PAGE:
Judy Cockerton was not finished helping foster kids so how could I provide a satisfying ending to the article? I called her back and asked “Tell me about a moment when you knew you were on the right track.” By this time the first Treehouse community had already been built and people were living there. She took me on a verbal tour of the place, describing the children playing, with adults and elders enjoying the multi-generational camaraderie. The mountains in the background completed the scene, which gave me, and hopefully readers, the thrill of her success.
Finished, or So I Thought
The structure of my article followed the structure of any good story. Start with a desire, overcome obstacles, and finally reach a conclusion. I was confident I had nailed this fundamental structure. But after I submitted the article, I realized I had one more lesson to learn. My editor, Terry Nagel, wanted me to move Judy’s success to the beginning. At first it didn’t make sense. You don’t tell the ending of a story first. It would break the suspense.
Difference Between Article and Memoir Structure
My editor insisted, and I kept seeking to understand how the suggestion would improve the article. After thinking about it, I saw what was going on. I was learning the difference between a book and an article.
Before I even the first page of a memoir, I have already become curious about the protagonist. Before I started Joan Rivers’ “Enter Talking,” I knew she succeeded at the end. Before I read Greg Mortenson’s “Three Cups of Tea,” I read the book blurb and knew he built schools for kids in Pakistan. This preliminary information motivates me to read the book. But when I read an article, all I know is the title.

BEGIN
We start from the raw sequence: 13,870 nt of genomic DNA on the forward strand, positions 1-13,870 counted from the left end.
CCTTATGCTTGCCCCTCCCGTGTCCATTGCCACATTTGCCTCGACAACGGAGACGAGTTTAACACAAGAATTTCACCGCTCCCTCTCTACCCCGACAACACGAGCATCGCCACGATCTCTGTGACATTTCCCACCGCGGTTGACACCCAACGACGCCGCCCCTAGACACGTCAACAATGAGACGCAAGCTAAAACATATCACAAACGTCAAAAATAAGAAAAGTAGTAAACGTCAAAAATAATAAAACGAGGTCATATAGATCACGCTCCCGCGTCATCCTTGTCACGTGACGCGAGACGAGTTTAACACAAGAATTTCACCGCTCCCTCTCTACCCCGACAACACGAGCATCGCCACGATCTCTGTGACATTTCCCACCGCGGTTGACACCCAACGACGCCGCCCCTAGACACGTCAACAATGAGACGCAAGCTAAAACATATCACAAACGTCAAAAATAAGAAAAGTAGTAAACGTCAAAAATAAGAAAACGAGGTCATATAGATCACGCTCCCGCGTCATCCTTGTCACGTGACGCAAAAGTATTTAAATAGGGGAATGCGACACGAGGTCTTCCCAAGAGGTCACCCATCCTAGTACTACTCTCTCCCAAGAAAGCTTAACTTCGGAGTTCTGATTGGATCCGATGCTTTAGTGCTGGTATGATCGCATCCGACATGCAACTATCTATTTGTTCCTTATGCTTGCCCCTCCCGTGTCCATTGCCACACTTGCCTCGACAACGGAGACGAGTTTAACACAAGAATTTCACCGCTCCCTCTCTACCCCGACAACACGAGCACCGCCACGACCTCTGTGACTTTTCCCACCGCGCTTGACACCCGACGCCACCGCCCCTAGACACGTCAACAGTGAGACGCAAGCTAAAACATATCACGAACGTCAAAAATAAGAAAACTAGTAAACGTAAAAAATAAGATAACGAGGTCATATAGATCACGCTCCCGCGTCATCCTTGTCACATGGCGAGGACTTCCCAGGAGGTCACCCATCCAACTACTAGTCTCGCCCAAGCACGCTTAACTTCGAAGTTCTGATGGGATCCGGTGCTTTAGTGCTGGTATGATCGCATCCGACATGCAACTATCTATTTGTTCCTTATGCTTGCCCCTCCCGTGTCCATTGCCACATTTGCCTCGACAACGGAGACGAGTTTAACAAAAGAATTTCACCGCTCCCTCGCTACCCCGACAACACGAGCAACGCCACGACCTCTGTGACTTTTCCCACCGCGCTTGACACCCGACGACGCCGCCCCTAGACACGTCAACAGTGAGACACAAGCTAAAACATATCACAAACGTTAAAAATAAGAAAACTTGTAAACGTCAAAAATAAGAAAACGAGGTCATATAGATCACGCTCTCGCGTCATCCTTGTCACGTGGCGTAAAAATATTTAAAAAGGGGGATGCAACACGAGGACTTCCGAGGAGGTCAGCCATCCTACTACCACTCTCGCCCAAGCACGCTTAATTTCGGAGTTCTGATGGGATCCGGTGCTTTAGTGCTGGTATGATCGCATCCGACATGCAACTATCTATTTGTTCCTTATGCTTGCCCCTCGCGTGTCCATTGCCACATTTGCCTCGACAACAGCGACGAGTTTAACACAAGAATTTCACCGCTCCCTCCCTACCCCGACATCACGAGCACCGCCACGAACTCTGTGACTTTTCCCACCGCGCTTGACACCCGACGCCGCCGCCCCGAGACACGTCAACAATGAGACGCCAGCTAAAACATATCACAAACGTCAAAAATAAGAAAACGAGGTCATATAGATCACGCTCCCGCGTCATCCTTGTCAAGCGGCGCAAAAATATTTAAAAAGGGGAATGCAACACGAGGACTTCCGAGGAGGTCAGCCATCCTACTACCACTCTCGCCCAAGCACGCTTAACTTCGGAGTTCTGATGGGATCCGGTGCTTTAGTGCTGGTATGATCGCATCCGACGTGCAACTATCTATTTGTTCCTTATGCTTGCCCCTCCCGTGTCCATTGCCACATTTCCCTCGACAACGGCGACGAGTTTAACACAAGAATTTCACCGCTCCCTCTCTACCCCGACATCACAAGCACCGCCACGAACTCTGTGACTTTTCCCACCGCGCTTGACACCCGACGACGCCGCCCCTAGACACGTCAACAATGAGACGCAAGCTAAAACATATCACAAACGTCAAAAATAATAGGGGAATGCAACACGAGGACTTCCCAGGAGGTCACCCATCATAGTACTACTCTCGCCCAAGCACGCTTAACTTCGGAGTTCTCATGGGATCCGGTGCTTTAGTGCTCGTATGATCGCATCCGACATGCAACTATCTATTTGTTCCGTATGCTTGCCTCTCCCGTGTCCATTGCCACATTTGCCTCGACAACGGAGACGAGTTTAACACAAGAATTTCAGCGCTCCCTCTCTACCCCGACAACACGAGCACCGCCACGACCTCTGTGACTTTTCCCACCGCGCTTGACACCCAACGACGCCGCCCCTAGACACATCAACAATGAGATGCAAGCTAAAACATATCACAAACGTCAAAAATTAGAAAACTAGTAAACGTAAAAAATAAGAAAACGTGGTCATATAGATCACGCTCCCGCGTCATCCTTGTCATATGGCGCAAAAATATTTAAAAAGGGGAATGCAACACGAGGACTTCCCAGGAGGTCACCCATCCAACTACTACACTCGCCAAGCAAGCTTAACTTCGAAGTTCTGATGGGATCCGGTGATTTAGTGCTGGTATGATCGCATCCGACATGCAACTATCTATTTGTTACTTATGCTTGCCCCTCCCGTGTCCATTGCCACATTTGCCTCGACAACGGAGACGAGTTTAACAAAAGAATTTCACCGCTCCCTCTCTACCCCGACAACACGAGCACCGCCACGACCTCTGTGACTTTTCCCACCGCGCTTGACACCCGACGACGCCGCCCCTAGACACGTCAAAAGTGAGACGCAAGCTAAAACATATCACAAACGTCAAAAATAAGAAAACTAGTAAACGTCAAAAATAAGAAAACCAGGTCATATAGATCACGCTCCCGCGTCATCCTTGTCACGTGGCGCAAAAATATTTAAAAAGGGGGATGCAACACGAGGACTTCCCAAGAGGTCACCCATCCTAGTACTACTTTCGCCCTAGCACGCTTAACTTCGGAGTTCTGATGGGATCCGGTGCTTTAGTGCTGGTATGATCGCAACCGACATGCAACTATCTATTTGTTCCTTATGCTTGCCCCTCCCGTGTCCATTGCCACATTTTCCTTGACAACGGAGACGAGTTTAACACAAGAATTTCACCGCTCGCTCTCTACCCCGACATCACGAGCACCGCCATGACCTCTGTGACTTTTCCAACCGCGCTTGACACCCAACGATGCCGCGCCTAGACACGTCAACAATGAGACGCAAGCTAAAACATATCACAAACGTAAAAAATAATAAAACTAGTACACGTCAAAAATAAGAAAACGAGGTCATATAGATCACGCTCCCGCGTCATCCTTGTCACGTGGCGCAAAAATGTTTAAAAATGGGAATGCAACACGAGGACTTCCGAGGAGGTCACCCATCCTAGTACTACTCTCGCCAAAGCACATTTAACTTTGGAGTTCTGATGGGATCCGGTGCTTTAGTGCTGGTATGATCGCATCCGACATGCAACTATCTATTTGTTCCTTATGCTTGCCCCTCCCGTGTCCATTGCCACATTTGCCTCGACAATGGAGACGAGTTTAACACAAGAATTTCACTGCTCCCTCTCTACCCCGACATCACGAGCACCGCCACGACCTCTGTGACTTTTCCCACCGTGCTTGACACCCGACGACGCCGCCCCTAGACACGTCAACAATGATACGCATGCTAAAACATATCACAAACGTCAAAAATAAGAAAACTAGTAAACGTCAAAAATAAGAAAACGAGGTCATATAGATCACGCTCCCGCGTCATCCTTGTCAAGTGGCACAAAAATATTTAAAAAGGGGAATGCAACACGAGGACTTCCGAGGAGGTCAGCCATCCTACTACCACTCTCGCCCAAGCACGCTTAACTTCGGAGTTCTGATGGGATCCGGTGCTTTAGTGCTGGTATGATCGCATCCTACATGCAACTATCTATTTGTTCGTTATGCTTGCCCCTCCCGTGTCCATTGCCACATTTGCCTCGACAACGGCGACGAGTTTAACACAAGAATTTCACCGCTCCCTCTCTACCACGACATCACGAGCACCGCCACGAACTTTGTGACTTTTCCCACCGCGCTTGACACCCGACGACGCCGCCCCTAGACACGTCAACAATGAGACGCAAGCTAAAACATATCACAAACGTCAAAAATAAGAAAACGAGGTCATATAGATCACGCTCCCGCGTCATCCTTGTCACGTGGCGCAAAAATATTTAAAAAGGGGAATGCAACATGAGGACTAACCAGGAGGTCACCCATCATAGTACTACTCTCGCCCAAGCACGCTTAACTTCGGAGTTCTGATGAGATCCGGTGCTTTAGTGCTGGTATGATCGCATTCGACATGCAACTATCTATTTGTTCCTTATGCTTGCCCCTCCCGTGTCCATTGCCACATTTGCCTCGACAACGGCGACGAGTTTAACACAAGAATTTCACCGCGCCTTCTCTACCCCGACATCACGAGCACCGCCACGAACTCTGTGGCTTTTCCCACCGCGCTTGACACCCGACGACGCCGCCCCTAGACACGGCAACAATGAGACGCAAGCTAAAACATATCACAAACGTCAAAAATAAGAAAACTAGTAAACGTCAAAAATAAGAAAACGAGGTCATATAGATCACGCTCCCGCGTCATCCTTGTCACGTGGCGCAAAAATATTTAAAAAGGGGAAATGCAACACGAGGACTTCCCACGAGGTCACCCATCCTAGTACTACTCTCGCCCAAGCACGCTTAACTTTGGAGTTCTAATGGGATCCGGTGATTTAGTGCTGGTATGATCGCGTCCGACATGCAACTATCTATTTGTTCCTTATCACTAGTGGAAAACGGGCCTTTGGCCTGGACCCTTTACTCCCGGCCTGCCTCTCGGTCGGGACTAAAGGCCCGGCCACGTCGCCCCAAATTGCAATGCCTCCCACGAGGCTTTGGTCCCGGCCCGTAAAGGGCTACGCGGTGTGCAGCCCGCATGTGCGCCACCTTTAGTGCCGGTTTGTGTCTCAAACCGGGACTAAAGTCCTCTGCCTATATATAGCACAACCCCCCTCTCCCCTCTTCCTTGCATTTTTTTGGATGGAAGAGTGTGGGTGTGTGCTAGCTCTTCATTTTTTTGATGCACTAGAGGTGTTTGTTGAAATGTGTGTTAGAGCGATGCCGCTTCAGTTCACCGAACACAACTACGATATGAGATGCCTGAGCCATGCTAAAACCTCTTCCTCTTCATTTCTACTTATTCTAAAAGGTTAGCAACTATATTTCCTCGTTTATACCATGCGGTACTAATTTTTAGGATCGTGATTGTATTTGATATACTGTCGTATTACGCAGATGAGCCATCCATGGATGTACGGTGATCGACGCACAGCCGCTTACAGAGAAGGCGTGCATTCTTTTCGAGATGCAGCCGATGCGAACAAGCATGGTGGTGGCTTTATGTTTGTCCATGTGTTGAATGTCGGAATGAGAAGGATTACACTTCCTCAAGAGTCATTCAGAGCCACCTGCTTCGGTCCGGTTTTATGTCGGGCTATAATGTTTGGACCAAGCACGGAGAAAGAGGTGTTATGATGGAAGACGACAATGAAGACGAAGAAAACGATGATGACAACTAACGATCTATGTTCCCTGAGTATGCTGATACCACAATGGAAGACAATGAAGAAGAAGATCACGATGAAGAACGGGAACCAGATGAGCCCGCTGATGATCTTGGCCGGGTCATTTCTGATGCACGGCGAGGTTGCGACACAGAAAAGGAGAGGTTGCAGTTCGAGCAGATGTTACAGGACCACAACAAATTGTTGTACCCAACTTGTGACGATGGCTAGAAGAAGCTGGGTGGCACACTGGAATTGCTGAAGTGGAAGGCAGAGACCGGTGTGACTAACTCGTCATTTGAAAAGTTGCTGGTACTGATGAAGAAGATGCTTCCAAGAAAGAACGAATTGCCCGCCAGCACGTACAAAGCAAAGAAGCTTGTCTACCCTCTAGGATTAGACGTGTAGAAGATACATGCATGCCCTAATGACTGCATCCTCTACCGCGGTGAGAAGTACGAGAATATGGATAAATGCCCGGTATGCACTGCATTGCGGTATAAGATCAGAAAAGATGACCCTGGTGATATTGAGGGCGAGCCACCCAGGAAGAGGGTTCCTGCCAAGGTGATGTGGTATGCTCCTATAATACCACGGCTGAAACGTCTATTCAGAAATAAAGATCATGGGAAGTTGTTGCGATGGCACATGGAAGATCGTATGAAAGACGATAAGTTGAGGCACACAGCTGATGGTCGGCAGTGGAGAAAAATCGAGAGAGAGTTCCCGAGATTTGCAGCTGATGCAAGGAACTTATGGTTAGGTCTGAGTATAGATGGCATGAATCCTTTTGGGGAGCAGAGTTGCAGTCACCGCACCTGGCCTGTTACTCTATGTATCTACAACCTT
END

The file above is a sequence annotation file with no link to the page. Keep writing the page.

That’s why my editor was telling me to move Cockerton’s success up to the top. I needed to give the reader enough information to stir their curiosity. From article writing workshops, I knew that the second paragraph, or the “nut graf” as they call it in the business, is supposed to tell the reader where the article is heading. But until now the advice sounded like a meaningless formula. Once I tried it for myself, I saw how it worked.
Thanks to my study of memoirs, I was learning how to structure a life story. And now, thanks to the assignment from encore.org, I was learning how to apply these skills to describe the journeys of other people. This experience validated my claim that memoir writing results in broader writing benefits. And the rewards keep accumulating. Writing those profiles gave even more insights that helped me increase my range and learn new ways to turn life into story.
Here are links to a few reasons for writing your memoir.
Here are links to four profiles I wrote about career changers for Encore.org:
Encore Careers is a subsidiary of Civic Ventures, a community service organization founded and directed by Marc Freedman. Freedman is the author of “Encore, finding work that matters in the second half of life.” According to their About page, “Civic Ventures is leading the call to engage millions of baby boomers as a vital workforce for change.” Here is a link to an article I wrote after being inspired by Marc Freedman at Philadelphia’s Boomervision conference series.
More memoir writing resources
To see brief descriptions and links to all the essays on Memory Writers Network, click here.
To order my short, step-by-step how-to guide to write your memoir, click here.